Investors Are Still Underestimating General Motors

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During 2017, U.S. auto sales declined year over year for the first time since the Great Recession. That didn't slow down top U.S. automaker General Motors (NYSE: GM), though. Earlier this week, the General reported record adjusted earnings per share (EPS) for the full year.

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GM delivered these strong results despite its growing investments in autonomous and electric vehicles and a major effort to reduce dealer inventory in the U.S. Nevertheless, General Motors stock trades for less than seven times earnings. This represents a huge opportunity for long-term investors to bet on a company with a burgeoning track record of outperformance.

Solid 2017 results

The biggest highlight of 2017 for General Motors was its decision to exit numerous unprofitable markets, including most of Europe and Africa. This immediately helped to improve the company's international profitability. Meanwhile, GM posted steady results in its two main markets: North America and China.

In North America, GM's adjusted operating profit slipped to $11.9 billion from $12.4 billion a year earlier. This was extremely impressive given that wholesale volume declined 11% year over year. The vast majority of this decline in wholesales related to U.S. inventory fluctuations: GM reduced its domestic inventory by more than 90,000 units last year compared to an increase of more than 200,000 units during 2016.

Meanwhile, equity income from China stayed roughly flat at $2 billion during 2017, as higher sales offset ongoing pricing pressure. GM's other international operations reduced their losses, primarily due to improving market conditions in South America. Finally, the growing GM Financial unit posted a strong 50% increase in its segment earnings last year.

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The improved results from South America and GM Financial fully offset the modest profit decline in North America and higher investments in autonomous vehicle development. As a result, adjusted operating profit stayed flat at $12.4 billion (excluding discontinued operations in both 2016 and 2017). Adjusted EPS reached a new record of $6.62 -- up from $6.12 in 2016 -- driven by a lower effective tax rate and a lower share count.

Results should stay strong in 2018

In 2018, General Motors is likely to get a huge lift in the U.S. from having launched all-new versions of several key crossover models last year. However, it will have to reduce production of its lucrative full-size trucks by at least 60,000 units in order to retool its factories for next-generation models that will be launched over the next couple of years. The net impact on North American profits will probably be roughly neutral.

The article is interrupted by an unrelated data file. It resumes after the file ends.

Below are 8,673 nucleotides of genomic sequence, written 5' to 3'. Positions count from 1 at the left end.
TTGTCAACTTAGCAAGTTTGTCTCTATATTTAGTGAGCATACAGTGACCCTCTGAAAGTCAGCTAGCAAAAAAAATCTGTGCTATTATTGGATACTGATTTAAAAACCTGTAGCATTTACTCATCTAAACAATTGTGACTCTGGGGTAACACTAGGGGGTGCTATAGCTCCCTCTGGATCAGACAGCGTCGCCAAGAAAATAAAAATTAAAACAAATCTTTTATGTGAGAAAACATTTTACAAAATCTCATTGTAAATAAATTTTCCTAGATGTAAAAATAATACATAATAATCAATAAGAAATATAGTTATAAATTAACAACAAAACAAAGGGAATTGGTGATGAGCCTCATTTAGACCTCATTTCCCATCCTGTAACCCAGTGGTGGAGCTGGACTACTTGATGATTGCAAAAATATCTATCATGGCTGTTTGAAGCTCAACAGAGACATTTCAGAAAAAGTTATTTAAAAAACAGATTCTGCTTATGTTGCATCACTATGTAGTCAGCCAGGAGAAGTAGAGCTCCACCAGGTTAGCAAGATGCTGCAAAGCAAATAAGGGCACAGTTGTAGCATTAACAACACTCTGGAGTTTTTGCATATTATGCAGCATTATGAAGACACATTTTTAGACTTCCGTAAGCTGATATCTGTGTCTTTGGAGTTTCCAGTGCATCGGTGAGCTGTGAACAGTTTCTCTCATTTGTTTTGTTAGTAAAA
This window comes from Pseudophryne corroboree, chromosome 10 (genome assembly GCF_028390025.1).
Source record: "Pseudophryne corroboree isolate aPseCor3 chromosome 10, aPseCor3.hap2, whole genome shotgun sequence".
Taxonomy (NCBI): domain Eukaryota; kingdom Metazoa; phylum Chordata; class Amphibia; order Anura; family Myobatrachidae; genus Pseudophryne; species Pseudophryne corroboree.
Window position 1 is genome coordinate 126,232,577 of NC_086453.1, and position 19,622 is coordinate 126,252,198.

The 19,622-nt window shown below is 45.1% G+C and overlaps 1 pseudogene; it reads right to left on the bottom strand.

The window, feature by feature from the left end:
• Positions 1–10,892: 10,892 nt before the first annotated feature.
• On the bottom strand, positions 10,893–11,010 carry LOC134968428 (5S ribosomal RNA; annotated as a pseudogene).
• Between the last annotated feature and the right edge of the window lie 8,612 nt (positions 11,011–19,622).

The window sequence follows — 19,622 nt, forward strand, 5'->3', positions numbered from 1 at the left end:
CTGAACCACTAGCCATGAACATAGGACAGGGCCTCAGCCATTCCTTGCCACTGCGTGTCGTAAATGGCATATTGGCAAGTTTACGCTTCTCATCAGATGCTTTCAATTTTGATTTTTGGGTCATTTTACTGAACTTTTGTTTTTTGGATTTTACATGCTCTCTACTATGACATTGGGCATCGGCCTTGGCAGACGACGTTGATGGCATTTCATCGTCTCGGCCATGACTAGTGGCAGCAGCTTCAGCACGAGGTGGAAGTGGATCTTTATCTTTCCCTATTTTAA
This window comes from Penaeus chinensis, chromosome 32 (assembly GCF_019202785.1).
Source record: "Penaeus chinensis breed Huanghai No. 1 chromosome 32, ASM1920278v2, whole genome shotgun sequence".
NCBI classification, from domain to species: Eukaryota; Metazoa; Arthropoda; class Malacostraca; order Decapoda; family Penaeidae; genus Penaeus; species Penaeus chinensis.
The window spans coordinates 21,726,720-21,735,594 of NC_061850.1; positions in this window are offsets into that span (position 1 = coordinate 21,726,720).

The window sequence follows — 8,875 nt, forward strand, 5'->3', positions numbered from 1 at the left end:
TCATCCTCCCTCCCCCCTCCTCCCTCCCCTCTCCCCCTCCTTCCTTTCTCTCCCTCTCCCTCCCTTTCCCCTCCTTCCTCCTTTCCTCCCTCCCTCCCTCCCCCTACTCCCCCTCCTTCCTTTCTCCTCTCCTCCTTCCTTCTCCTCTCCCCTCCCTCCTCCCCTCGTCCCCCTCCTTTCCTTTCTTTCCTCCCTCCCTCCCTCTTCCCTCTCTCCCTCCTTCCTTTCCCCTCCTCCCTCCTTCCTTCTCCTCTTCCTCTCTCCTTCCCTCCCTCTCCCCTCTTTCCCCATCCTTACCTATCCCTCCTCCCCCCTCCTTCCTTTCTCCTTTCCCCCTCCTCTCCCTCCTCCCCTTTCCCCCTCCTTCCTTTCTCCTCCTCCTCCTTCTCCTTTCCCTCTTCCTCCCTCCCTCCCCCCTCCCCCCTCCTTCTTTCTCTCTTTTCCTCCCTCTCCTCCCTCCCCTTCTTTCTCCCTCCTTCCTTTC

GM expects further improvement in its international markets and its financing business in 2018, which will offset another spending increase for its autonomous-vehicle program.

All in all, management projects that adjusted operating profit and EPS will be roughly flat year over year in 2018. However, GM has been fairly conservative with its guidance recently. For example, just a few months ago, the General had forecast that adjusted EPS would come in around $6.25 for 2017 -- 6% below its actual full-year result.

Big opportunities coming in 2019 -- and beyond

Looking ahead to 2019 and 2020, the outlook for General Motors gets even brighter. First, the company will benefit from its new full-size truck platform. The high-volume light-duty pickups will be updated first, with new models arriving later this year. The lower-volume (but extremely profitable) heavy-duty pickups and full-size SUVs will be updated in 2019. GM expects to realize significantly higher profits from these models next year, with additional gains coming in 2020.

In its international markets, General Motors' new low-cost GEM vehicle platform will be ready next year. This will enable the company to build affordable vehicles for emerging markets more profitably.

Additionally, GM is preparing to take drastic action to end a long-running string of losses in its South Korean operations. This could enhance its profitability beginning in 2019.

Lastly, free cash flow is set to surge after 2019. Right now, GM's capital expenditures (capex) remain elevated due to the upcoming launches of the new full-size trucks and the GEM architecture. After 2019, annual capex could fall to $7 billion compared to around $8.5 billion now. Additionally, GM Financial should be ready to start paying dividends to the parent company on a routine basis within the next few years. Improvements in GM's underlying profitability could offer further upside.

Even with the heavy investments it's making today, General Motors expects to produce about $5 billion of free cash flow in 2018. As these investments wind down -- and start to pay off -- free cash flow could rise to $8 billion, or more, by 2020. GM plans to return the vast majority of this cash to its shareholders. This makes the stock look like a steal based on the company's current market cap of approximately $60 billion.

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Adam Levine-Weinberg owns shares of General Motors. The Motley Fool has no position in any of the stocks mentioned. The Motley Fool has a disclosure policy.